Brazil on Thursday set a new record of 4 249 coronavirus deaths in a day, as overwhelmed hospitals run low on supplies and the country nears record levels of deaths seen in the United States.
The single-day record from the worst of the US outbreak was 4 405 deaths registered on January 20, according to the Centers for Disease Control and Prevention (CDC). While cases there wane as immunizations ramp up, Brazil’s outbreak is spiraling out of control, with vaccines in short supply and the president fighting lockdowns.
Brazil’s public healthcare system has shown growing signs of buckling under the caseload, and a survey by the National Association of Private Hospitals (ANAHP) this week suggests even the richest hospitals are running short on critical medicine.
Three out of four private hospitals said they have a week or less of supplies for treating COVID-19, including oxygen, anesthesia and essential drugs for intubation, according to the ANAHP survey of 88 member hospitals across the country.
President Jair Bolsonaro’s government has played down the risk of the country’s hospitals running out of medicine, as the right-wing leader tries to allay fears of the virus, while railing against state and local efforts to restrict movement.
“Let’s not cry over spilled milk. We’re still going through a pandemic that, in part, is being used politically – not to defeat the virus but to bring down the president,” Bolsonaro said in a public address on Wednesday. “In what country on earth do people not die? Unfortunately, people die everywhere.”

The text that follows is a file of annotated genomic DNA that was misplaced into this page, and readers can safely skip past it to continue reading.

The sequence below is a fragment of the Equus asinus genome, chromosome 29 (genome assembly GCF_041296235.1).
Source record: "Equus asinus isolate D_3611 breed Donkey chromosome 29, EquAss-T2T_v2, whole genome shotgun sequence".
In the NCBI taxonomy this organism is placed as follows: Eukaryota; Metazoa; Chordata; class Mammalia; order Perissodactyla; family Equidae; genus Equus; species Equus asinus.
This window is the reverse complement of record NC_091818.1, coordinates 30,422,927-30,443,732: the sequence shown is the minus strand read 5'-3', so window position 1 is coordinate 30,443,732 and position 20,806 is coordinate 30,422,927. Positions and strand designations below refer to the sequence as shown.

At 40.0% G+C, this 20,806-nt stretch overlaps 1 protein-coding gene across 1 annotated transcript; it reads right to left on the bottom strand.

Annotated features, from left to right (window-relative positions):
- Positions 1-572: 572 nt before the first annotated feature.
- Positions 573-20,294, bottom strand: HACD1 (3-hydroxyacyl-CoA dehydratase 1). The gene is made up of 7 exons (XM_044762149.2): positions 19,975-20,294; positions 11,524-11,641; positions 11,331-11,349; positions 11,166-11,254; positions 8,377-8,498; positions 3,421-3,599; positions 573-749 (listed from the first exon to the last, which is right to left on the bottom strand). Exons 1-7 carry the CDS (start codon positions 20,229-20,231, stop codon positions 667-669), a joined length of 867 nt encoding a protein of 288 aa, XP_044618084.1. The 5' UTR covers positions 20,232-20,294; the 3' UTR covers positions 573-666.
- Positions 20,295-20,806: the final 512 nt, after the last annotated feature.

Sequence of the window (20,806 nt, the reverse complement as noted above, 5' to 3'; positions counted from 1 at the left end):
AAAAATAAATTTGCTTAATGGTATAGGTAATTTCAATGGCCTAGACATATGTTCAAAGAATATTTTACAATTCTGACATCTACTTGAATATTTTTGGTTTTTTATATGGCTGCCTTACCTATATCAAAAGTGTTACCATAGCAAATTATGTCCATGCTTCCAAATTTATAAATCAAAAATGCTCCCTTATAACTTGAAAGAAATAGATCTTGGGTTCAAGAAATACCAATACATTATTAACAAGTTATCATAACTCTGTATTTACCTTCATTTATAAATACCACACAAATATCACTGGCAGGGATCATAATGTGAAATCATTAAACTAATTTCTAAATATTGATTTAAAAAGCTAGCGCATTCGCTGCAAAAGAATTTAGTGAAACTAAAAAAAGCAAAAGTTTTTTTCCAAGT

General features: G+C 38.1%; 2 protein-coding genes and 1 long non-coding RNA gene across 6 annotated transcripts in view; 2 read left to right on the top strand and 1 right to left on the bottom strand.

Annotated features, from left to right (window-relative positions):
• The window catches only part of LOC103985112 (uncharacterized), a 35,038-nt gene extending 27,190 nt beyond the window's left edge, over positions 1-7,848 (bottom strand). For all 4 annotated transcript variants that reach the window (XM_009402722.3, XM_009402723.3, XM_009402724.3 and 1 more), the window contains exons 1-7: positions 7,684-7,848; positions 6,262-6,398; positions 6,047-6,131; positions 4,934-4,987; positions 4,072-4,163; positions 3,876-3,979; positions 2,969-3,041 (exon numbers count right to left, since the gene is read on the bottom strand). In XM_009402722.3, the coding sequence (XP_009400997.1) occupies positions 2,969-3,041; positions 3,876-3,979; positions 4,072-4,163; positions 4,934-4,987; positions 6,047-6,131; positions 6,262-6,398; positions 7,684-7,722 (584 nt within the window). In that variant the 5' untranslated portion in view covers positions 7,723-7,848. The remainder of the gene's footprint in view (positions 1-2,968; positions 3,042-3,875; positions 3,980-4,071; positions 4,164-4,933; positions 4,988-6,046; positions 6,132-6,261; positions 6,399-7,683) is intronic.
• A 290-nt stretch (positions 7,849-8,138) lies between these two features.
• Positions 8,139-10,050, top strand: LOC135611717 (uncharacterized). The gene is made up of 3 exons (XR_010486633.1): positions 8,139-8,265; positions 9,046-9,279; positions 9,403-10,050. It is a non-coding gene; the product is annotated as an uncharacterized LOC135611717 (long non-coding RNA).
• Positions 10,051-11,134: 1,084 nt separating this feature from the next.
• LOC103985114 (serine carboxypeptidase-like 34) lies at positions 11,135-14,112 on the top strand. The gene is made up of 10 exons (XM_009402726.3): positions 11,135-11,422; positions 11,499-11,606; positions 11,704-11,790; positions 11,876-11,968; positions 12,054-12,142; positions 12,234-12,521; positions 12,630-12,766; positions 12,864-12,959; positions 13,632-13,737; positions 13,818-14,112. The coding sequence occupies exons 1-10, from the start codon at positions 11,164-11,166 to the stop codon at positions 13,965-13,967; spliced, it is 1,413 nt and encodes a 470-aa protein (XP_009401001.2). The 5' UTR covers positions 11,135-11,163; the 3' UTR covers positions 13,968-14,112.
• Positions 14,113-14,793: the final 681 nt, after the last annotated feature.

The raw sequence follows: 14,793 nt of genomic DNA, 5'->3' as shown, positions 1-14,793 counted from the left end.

More than 345 000 people have died of COVID-19 in Brazil, making it the second-deadliest outbreak after the United States, whose population is about 50% greater.
As Brazil suffers the worst of the pandemic, the country has become a testing ground for new vaccines.
Brazilian health regulator Anvisa on Thursday approved the fifth late-stage trial for a COVID-19 vaccine in the country, greenlighting a study by Canada’s Medicago R&D Inc and GlaxoSmithKline PLC.
Anvisa said the companies were authorized to conduct phase 3 trials in the country. The companies are recruiting around 3 500 volunteers in Brazil for the study, which will include some 30 000 people, in the US, Canada, Europe and Latin America.